Employers are required under employment equality legislation to consider whether making reasonable accommodations to either the role or the workplace would allow disabled employees to take up employment. While there may be some initial disruption to the workplace, the benefits of employing a diverse team make the extra effort all worthwhile.
Reasonable accommodation does not mean employers are obliged to recruit, promote or provide training to a disabled person who is not capable of doing the job. The principle of reasonable accommodation prohibits employers from deciding that a person with a disability is unable to do a particular job without first considering whether certain measures could be adopted to allow the person to carry out the job.
The following advice will outline how the principle of reasonable accommodation affects employers.
When does the employer’s duty to consider making reasonable accommodations arise?
The Employment Equality Acts 1998 – 2015 protect people against discrimination on the ground of disability during recruitment and employment. If a disabled job applicant or employee applies for a certain role, you should consider whether making adjustments either to the workplace or the role will allow the candidate to do the job.
Disability has been widely interpreted under the legislation and includes the following:
- the total or partial absence of a person’s bodily or mental functions
- chronic disease or illness
- the malfunction, malformation or disfigurement of a part of a person’s body
- a condition that results in a person learning differently from a person without that condition
- a condition that affects a person’s thought processes, perception of reality, emotions or judgments, or which results in disturbed behaviour
Disability also includes people who have long-term disabling conditions which may deteriorate over time, as well as people who used to have a disability but do not have it any longer.
Reasonable accommodations for new employees
It is important that interview candidates are not asked about their mental health or disabilities during the recruitment process. Job applicants will be entitled to make a discrimination claim if it can be inferred that a recruitment decision was made based on the candidate’s disability.
Once a candidate has been offered the position, it is appropriate to enquire if s/he needs any reasonable accommodations to the workplace or the role to be made.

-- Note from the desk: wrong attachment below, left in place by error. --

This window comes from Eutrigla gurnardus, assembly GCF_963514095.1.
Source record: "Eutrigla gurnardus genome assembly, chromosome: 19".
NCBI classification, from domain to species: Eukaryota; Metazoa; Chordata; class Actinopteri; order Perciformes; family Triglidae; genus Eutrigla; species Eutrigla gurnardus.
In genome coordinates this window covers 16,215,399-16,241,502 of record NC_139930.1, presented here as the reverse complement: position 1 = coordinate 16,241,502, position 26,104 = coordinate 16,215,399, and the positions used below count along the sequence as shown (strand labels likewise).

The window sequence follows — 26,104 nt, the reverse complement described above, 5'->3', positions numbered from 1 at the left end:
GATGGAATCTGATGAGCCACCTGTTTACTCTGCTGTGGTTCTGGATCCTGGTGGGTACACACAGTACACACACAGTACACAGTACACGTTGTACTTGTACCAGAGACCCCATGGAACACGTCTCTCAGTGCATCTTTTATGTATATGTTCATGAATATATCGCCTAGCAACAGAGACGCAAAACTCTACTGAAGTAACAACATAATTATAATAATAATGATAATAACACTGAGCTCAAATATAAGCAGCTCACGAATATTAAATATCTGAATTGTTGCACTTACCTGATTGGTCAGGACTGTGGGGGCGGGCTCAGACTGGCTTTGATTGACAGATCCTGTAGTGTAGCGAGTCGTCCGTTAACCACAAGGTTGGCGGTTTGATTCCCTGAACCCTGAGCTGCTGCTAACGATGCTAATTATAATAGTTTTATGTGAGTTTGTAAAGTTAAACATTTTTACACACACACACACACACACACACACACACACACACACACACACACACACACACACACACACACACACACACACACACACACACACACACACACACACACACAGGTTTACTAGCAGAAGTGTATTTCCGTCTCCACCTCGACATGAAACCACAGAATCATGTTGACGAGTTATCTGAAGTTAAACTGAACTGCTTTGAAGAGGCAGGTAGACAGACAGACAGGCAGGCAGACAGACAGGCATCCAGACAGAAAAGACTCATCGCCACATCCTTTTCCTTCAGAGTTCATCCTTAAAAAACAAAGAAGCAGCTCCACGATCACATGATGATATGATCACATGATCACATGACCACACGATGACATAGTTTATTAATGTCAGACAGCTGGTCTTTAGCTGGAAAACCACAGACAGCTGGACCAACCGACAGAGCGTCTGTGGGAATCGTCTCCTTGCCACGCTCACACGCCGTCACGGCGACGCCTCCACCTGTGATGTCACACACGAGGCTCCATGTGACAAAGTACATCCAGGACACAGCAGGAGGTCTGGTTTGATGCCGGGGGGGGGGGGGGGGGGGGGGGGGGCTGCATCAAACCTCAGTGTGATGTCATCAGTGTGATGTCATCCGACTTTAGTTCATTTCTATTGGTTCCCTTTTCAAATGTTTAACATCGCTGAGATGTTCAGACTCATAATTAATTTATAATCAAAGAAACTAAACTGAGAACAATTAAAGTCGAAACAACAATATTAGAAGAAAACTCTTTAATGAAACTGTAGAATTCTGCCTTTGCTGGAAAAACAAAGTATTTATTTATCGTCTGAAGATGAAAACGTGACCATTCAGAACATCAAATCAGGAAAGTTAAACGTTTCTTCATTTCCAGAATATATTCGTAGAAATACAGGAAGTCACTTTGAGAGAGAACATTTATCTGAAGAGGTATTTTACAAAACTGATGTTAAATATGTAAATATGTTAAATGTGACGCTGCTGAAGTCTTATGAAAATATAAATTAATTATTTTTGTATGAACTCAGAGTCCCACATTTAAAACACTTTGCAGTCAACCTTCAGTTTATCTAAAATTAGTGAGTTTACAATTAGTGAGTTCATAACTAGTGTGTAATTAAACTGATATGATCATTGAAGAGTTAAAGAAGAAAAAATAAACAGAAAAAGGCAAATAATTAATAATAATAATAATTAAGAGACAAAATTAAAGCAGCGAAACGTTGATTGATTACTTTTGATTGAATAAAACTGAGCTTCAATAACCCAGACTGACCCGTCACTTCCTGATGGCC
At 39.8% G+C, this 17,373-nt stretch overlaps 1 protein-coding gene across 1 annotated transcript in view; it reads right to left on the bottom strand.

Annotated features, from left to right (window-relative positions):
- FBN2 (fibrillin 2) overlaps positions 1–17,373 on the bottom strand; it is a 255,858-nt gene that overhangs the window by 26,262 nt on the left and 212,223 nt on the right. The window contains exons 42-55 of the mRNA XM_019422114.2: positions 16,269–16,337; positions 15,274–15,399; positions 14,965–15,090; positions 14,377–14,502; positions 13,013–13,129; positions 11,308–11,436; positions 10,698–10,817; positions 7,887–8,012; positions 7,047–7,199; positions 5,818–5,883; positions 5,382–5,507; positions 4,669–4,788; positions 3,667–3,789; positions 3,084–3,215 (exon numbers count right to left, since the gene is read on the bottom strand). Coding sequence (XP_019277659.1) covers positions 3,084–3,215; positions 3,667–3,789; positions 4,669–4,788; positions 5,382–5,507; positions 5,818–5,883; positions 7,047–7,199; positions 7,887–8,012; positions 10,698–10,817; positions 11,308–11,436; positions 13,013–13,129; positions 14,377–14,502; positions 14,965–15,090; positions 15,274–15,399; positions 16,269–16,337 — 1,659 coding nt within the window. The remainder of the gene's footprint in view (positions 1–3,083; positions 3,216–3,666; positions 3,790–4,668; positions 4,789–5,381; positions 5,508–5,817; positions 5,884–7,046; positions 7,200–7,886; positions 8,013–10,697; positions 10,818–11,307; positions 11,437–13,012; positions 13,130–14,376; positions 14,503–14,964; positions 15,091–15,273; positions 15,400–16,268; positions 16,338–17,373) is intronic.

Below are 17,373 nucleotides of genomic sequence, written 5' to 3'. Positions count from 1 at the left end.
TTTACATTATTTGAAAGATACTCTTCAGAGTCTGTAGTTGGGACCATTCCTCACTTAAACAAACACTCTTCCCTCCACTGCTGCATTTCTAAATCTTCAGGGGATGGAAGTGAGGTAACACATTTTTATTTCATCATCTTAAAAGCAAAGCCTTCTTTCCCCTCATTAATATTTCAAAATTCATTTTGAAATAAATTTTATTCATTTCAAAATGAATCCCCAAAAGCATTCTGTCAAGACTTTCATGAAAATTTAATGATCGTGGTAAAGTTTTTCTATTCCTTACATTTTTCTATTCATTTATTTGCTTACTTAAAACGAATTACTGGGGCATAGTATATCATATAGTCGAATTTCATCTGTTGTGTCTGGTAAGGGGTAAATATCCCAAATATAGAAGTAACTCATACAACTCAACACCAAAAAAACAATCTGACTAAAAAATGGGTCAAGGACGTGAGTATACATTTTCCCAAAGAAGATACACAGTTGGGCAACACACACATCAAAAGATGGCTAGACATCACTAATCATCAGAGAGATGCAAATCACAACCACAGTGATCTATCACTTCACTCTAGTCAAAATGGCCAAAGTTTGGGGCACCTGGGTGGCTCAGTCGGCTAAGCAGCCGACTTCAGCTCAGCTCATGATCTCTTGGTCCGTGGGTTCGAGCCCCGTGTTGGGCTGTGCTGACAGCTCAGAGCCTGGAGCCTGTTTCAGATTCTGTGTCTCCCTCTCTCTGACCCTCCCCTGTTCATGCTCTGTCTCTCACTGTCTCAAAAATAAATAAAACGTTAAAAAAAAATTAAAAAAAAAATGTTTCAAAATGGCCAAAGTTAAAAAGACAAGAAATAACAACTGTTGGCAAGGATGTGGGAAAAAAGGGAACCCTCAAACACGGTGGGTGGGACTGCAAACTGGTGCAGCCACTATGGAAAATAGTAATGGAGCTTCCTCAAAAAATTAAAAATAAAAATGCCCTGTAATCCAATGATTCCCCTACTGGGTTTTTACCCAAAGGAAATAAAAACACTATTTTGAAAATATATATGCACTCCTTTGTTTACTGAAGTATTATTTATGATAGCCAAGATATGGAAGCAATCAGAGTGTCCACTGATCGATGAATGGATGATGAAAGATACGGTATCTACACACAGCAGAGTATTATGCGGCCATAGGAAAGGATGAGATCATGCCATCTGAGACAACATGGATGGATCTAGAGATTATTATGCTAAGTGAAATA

You must do all that is reasonable to accommodate the needs of a person with a disability unless you can show that there is a cost to your business other than a nominal cost.
Reasonable accommodation does not necessarily mean you will need to make alterations to your facilities or workplace. Permitting flexible working hours, organising work and workspace in a different way, or using specific technology would all constitute reasonable accommodation. Providing reasonable accommodation need not be an onerous task if you are prepared to use imagination and flexibility.
Reasonable accommodation for employees who become disabled
Existing employees may develop a disability while in your employment. If the disabled employee intends to continue working, you will need to explore if reasonable accommodations would allow the employee to return to work.
Supreme Court decision pending
The extent of what reasonable accommodations need to be made by employers to facilitate employees who develop disabilities is set to be reviewed by the Supreme Court in the case of Nano Nagle School v Marie Daly.
The decision of the Court of Appeal found that employers should consider reallocating tasks only where the tasks are non-essential to the role. The decision implies that if the employee is unable to undertake the essential tasks of the role due to their disability, this would constitute reasonable grounds for termination. The position remains unclear until the decision of the Supreme Court is handed down.
Examples of reasonable accommodation
Making reasonable accommodations tends to conjure up thoughts of expensive redesigns of the workplace. In most scenarios, providing reasonable accommodation will not cost anything at all other than affording some flexibility to employees.
For instance, examples of how to reasonably accommodate disabled employees could include:
- adapting tools, workstations or equipment
- providing a ground floor workspace to a disabled employee
- providing training
- providing flexible working hours or work from home opportunities
- rearranging tasks to allow the disabled employee to perform duties they are capable of doing.
You will not be required to take appropriate measures to reasonably accommodate disabled employees if to do so would place a disproportionate burden on your business. When determining whether or not an appropriate adjustment represents a disproportionate burden, the following considerations will be taken into account:
- the financial costs on your business
- the costs on employee time, productivity or disruption involved
- the size and financial resources of your business.
You may also be in a position to avail of public funding, grants or other assistance which is available in certain circumstances. There is a variety of grants available to help employers provide appropriate measures. The Employers Disability Information Service provides further information on how to successfully employ people with disabilities.
If you decide not to provide an appropriate measure, it will be your responsibility to establish that the provision of the appropriate measure would be a disproportionate burden.
What if the employee doesn’t mention their disability?
If the employee doesn’t notify you that s/he has a disability and there are no visible indications of a disability, you would have good grounds to defend any claim of discrimination.